You already love to play with your 3- to 5-year-olds. Now, turn those play times into rich learning experiences. It’s easier than you think and lots of fun. In fact, your child won’t even know how much they’re learning!

1. COLORS

Learning colors helps children identify the world around them as well as develops their ability to categorize.

• Throughout the day, ask your child “What color is this?” or “Can you find the red one?” with foods, toys, or things in nature.
• Celebrate one color each day. Each day focus on one color and see if you can find things of that color, a giant color scavenger hunt.
• Sort toys like the Farmers Market Color Sorting Set and Super Sorting Pie into color groups.
• Using washable paints, let your child experiment with mixing colors. What do red and blue make? How about yellow and red?
• Make colored ice cubes with water and food coloring. Use the colorful ice cubes to paint the sidewalk.
• Play “I Spy” with colors. Have your child point out things of different colors in the play he or she is doing.

2. NUMBERS

Kids learn numbers by observing and talking about what they see. Numbers, counting, and making sense of numbers are all vital skills in developing a child’s mathematical ability.

• Count everything you can. Count the steps you take, the bites of food you chew, the number of fingers on your hand, the numbers of rocks you collect, and so on.
• Make numbers with playdough, tape, paint, sand, sticks, or markers. Give your kids something to trace or copy first to show them each number’s shape.
• Practice matching the Number Pops numbers to the corresponding dots on each pop.
• Match numbers to your own groups of items. Start number jars from 1 – 9. Collect items and put the correct number in your number collection jar, one thing for 1, two things for 2, and so on. You can use anything for your collections. Things like pennies, buttons, marbles, toys, or blocks.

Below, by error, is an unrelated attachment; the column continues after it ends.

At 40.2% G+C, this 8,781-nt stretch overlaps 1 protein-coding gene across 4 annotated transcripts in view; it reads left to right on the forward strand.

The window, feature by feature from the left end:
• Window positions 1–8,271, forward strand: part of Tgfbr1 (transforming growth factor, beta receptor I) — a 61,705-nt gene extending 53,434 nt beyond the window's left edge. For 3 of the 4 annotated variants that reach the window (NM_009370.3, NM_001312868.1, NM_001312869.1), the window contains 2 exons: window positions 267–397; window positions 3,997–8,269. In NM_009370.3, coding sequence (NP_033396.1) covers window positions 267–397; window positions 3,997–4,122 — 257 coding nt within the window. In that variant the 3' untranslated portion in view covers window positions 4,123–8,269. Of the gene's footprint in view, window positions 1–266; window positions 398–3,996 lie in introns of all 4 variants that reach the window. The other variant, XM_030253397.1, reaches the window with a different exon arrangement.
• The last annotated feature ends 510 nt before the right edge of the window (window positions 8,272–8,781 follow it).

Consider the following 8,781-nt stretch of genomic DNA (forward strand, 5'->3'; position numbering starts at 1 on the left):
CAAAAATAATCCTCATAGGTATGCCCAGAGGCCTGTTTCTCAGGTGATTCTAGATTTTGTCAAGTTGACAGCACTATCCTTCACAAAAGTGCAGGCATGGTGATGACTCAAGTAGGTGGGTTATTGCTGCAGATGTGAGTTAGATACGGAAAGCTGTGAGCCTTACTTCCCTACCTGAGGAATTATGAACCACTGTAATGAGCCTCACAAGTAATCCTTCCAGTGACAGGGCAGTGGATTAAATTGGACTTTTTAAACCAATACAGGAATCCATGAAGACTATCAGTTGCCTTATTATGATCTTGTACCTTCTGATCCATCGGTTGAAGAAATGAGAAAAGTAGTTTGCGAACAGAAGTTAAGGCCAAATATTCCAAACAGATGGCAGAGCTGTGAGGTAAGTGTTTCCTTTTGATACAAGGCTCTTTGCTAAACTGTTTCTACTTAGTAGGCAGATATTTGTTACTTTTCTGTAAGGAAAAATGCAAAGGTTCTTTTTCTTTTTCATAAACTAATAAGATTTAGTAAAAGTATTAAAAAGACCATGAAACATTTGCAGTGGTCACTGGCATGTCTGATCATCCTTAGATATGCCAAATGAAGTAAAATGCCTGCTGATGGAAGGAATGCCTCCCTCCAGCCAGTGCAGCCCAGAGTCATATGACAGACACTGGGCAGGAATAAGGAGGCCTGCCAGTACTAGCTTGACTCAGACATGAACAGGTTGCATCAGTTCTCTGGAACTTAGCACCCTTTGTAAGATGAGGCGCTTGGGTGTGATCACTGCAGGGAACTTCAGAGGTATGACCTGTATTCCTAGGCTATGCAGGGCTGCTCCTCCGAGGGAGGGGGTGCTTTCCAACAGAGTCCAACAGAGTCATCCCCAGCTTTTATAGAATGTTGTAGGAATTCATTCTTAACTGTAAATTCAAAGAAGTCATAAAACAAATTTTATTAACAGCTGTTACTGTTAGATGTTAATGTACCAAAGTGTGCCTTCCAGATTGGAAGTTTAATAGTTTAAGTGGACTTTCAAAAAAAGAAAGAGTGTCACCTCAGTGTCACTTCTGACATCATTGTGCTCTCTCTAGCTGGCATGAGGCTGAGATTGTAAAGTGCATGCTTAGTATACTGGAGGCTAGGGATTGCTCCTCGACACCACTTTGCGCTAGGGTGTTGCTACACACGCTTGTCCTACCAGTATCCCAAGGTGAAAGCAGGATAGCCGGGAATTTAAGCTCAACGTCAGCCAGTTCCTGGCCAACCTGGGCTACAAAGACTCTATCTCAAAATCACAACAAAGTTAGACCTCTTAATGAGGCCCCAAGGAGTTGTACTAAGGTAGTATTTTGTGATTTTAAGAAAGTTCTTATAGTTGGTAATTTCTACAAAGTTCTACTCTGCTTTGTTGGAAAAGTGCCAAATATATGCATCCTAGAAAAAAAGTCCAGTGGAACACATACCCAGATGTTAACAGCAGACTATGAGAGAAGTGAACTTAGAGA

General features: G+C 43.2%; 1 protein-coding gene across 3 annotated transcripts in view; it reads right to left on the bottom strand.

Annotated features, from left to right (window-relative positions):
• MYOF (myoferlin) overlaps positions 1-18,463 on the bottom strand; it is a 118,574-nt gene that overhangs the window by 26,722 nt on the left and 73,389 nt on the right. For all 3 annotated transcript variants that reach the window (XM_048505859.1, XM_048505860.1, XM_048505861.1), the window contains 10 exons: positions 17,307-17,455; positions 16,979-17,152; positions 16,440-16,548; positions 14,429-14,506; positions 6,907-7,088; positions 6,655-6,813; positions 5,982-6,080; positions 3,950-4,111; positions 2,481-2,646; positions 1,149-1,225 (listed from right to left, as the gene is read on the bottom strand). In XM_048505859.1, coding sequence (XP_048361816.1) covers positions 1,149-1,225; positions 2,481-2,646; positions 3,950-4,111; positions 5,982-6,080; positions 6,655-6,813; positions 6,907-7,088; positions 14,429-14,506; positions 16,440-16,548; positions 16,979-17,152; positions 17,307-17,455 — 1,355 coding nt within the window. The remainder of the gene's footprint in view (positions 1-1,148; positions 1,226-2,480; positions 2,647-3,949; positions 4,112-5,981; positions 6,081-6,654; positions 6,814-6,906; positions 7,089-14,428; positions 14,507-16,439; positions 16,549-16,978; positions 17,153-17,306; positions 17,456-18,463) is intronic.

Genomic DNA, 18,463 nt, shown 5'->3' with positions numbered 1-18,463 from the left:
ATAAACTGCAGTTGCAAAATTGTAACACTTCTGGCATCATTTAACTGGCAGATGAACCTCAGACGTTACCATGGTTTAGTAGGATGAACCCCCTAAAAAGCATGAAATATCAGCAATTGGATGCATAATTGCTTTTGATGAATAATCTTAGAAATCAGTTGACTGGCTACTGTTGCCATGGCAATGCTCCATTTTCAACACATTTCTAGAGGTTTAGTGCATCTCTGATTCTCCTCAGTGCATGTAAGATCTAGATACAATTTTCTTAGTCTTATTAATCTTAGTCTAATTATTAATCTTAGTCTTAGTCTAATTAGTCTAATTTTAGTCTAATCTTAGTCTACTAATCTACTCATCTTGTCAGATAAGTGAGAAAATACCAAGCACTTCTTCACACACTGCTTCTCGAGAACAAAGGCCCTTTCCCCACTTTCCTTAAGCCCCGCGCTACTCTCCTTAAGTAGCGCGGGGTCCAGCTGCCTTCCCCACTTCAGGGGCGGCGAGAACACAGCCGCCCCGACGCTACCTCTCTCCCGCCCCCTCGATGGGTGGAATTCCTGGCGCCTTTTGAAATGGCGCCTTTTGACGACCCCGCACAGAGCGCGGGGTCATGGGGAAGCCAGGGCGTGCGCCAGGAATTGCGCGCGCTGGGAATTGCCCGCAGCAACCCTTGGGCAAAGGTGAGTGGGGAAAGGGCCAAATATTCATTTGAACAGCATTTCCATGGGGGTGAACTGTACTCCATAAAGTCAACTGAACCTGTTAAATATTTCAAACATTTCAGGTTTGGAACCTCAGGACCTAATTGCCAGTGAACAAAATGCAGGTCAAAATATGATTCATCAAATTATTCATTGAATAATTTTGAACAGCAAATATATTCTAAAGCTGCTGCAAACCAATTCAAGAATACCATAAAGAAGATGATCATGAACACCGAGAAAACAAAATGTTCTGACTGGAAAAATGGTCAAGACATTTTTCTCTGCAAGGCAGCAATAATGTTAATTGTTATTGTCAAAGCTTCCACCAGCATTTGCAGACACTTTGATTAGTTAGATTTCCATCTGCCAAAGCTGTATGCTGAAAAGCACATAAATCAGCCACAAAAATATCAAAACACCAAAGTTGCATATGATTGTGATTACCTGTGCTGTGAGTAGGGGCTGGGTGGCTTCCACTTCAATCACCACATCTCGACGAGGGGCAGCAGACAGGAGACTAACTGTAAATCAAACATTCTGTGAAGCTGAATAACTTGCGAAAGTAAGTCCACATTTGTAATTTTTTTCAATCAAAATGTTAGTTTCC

• Play hopscotch.
• Play dominos.
• Play “What Time Is It Mr. Wolf?”.
• Use your Dino-Sorters and count the number of dinosaurs in each color group.
• Pretend play store using your Cash Register.

3. SHAPES

Learning to distinguish shapes helps children become discerning and observant, important thinking skills.

• Create shapes using play dough, Wikki Stix, pipe cleaners, tape, or craft sticks.
• Search for shapes in your house or backyard. Look for one at a time. Find circles, squares, rectangles, and triangles. It’s helpful to show your child the shape in a picture or an object so he has something by which to compare and refer to. Let him hold that shape while you search.
• Ask “what shape is that” with everyday objects like a plate, a book, or a cell phone.
• Make 2-D shapes with craft sticks and play dough.
• Sort puzzle pieces, stickers, or cut-outs by shapes.
• Draw lots of shapes with crayons and markers.
• Do a shape art project like this house project.

4. SCIENCE

Science helps kids wonder, observe, and problem solve. What’s more, science is all about the world in which we live.

• Learn sandbox physics! Compare the dry sand in your sandbox to wet sand. How is it different when you add water and try to build something?
• Drop different items into a bucket of water to see what floats and what sinks. Try rocks, feathers, pom-poms, balls, fruit, and toys.
• Freeze food-colored water in balloons. When frozen, peel off the balloon’s skin and observe the melting process. Try one in the sun, one in hot water, and one in cold water. Observe and enjoy the process.
• Bury dinosaurs in the sandbox. Pretend to be a paleontologist and dig to find them.
• Put different materials in a cupcake tin to see what melts in the sun. Be sure to include a crayon. Make predictions and observe.
• Go to the zoo. Learn about the different animals.
• Try the engaging science activities in the Primary Science Lab Set.

5. ENGINEERING

Kids naturally gravitate toward building things. Engineers build and problem solve so given the opportunity, you can develop both with a little playful fun.

• Use blocks to build a skyscraper. Experiment with the base to see if it makes a difference in height.
• Build a creative castle or rocking robot using a Gears! Gears! Gears! Kit.
• See if you can build a bridge that holds the weight of a favorite toy. What will you use to make it strong? Try bricks, books, and paper.
• Build a marble run using cardboard rolls and tape.
• Make houses for your stuffed animals using recycled materials.
• Make a fort out of cardboard boxes and furniture.
• Build the three little pig’s houses — one of straw (grass works), one of sticks, and one of blocks.
• Build puzzles like the Puzzle Globe.

As you can see, play is learning, particularly at the preschool ages. All the activities above playfully incorporate foundational skills that will become building blocks for future learning success.